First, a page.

• FWX March qtr  -1.6% (72.2pts)
  • FWX y-o-y change  0.9% (72.2pts)
  • Total timeframe to Gender Equality  59
  • Timeframe to Equality on Employment  28 years
  • Timeframe to Equality on Underemployment  15.5 years
  • Timeframe to Equality on Gender Pay Gap  22 years
  • Timeframe to Equality on Unpaid Work  59 years
  • Timeframe to Equality for Women On Boards  6.5 years
  • Timeframe to Equality on Superannuation  19 years
  • Gender Pay Gap 2021  13.9%
  • Gender Pay Gap sub-index 2021  (86pts)
  • Employment sub-index 2021  1.2pts (72pts)
  • Superannuation sub-index  5.4pts (74.6pts)
  • Gender Gap Superannuation  25%
  • Underemployment Rate sub-index  -8.1pts (74.6pts)
  • Education sub-index  92pts
  • ASX 200 Women On Boards sub-index  69pts
  • ASX 200 Women On Boards  34.5%
  • Unpaid Work sub-index  67pts

Superannuation boosters before June 30

superannuation booster
Cathryn Gross
April 10, 2017

It might feel like we just rung in the New Year, but months have flown and it’s time to talk superannuation boosters before June 30.

The key question is whether you could be making extra tax savings by contributing a little bit more to your super.

This is particularly important because the government has recently made a number of policy changes to superannuation rules.

Among them is a reduction in the amount of concessional before tax contributions you can make to super from the July 1.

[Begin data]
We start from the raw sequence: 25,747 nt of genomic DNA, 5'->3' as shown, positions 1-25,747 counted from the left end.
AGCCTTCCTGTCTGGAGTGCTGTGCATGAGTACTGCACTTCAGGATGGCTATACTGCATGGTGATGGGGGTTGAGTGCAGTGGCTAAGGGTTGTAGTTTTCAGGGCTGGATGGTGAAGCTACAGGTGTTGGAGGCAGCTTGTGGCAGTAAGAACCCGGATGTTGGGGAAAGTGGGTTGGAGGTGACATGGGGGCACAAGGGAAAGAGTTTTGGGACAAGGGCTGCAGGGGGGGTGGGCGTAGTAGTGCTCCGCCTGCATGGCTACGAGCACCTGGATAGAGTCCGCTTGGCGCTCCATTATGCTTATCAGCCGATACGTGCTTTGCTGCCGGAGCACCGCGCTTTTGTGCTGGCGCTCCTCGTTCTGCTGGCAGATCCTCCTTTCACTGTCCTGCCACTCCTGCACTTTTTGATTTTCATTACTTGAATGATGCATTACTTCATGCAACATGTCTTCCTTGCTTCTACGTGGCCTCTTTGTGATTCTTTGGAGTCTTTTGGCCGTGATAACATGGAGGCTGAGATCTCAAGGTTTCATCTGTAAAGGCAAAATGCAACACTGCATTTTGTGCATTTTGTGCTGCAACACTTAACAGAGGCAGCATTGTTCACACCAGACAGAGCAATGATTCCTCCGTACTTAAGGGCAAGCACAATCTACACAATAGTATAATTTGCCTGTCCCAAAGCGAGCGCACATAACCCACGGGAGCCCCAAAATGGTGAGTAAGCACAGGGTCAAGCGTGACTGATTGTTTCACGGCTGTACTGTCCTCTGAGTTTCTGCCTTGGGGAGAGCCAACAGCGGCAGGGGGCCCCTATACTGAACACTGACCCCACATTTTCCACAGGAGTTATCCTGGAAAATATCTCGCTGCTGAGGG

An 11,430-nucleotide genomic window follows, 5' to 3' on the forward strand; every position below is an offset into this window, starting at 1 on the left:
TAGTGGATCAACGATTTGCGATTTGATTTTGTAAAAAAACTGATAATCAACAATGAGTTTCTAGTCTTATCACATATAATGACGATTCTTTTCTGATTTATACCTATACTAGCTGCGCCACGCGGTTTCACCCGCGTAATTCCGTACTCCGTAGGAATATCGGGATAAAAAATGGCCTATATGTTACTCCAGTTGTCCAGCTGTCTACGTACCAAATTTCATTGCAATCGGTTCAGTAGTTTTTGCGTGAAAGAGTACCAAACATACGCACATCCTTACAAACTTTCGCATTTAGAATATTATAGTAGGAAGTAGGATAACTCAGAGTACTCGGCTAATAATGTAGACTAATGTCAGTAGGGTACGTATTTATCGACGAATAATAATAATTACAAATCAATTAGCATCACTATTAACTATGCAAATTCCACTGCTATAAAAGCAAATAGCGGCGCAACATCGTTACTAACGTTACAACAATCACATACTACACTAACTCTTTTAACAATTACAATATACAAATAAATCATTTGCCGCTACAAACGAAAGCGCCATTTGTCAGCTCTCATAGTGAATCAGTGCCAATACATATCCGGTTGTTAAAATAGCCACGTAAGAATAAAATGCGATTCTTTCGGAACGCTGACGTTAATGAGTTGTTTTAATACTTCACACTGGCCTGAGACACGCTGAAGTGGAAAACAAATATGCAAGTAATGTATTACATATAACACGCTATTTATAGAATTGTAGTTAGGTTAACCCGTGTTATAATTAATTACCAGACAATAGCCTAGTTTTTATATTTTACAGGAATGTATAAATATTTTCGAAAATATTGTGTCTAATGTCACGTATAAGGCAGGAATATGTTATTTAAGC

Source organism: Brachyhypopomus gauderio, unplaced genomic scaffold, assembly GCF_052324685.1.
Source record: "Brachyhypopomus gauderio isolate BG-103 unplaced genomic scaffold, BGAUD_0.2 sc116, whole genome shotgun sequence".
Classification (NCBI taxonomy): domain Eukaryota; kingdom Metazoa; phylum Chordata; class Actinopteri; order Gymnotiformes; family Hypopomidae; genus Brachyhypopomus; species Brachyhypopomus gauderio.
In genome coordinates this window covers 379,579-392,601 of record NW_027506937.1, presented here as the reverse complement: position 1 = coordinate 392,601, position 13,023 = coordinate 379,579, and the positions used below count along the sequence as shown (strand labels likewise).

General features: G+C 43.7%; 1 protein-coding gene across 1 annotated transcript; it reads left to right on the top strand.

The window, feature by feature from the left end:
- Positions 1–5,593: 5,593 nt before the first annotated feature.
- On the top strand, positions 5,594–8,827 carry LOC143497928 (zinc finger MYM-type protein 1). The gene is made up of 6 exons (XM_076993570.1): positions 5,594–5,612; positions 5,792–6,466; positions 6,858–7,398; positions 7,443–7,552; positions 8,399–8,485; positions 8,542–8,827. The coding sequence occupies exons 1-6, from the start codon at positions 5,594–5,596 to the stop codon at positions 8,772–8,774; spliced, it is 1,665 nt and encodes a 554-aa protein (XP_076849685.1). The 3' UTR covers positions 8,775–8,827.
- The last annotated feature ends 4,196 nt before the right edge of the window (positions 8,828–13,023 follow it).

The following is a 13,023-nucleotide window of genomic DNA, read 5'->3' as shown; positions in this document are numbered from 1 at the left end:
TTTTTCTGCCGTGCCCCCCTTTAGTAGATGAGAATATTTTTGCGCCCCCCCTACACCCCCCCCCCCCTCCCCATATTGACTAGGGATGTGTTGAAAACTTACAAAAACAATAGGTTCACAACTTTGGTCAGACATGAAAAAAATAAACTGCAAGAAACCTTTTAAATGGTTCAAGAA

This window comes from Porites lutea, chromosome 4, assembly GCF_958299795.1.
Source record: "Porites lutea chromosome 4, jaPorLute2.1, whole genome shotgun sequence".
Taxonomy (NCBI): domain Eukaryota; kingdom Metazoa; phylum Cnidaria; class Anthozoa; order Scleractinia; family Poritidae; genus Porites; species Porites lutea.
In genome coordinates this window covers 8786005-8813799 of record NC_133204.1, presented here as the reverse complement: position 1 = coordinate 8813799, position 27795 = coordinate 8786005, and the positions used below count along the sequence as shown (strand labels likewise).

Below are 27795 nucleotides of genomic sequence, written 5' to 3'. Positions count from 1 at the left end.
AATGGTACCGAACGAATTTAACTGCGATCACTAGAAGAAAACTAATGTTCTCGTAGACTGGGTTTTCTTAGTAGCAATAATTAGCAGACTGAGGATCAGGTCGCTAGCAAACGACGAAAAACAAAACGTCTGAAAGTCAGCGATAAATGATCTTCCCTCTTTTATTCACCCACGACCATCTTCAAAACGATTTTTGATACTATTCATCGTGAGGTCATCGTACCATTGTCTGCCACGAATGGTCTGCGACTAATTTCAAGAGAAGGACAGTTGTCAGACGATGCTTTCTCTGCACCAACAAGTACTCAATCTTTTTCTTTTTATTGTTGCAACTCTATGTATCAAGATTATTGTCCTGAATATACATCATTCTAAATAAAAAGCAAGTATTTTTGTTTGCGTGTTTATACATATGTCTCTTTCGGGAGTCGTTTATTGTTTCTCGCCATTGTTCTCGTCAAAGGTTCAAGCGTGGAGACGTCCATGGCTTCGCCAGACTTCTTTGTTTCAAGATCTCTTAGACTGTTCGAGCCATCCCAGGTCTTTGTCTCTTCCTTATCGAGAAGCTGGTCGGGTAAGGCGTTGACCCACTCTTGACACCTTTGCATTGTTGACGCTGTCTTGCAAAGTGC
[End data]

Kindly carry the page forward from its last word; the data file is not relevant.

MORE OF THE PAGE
The new amount is $25,000, down from$30,000 for those under-50 years of age and $35,000 if you are over 50 years.

There is also a one-time opportunity for total contributions of up to $575,000 to be made before June 30 for some people.

So, if you are looking to grow your super balances, and have some spare cash flow, you’re best to contribute as much as you can this year.

For clarity, concessional contributions, which are before tax, means that the only tax you pay on them are the tax you pay inside super, which is 15 per cent.

They include your employer’s compulsory contributions, additional employer contributions and any salary sacrifice contributions that you arrange for your employer to deduct from your before tax salary.

If you’re self-employed, or you receive less than 10 per cent of your income from an employer, or you’re not employed and live off investment income, then you can still make contributions that you claim as a tax deduction in your individual tax return.

These are called personal contributions. When you make a personal contribution to your super fund you must lodge a notice of intention to claim a tax deduction with your super fund for it to be tax deductible.

One word of warning though, with the concessional cap reducing to $25,000 per annum, the reduction may affect current salary sacrifice arrangements.

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Cathryn Gross
April 10, 2017
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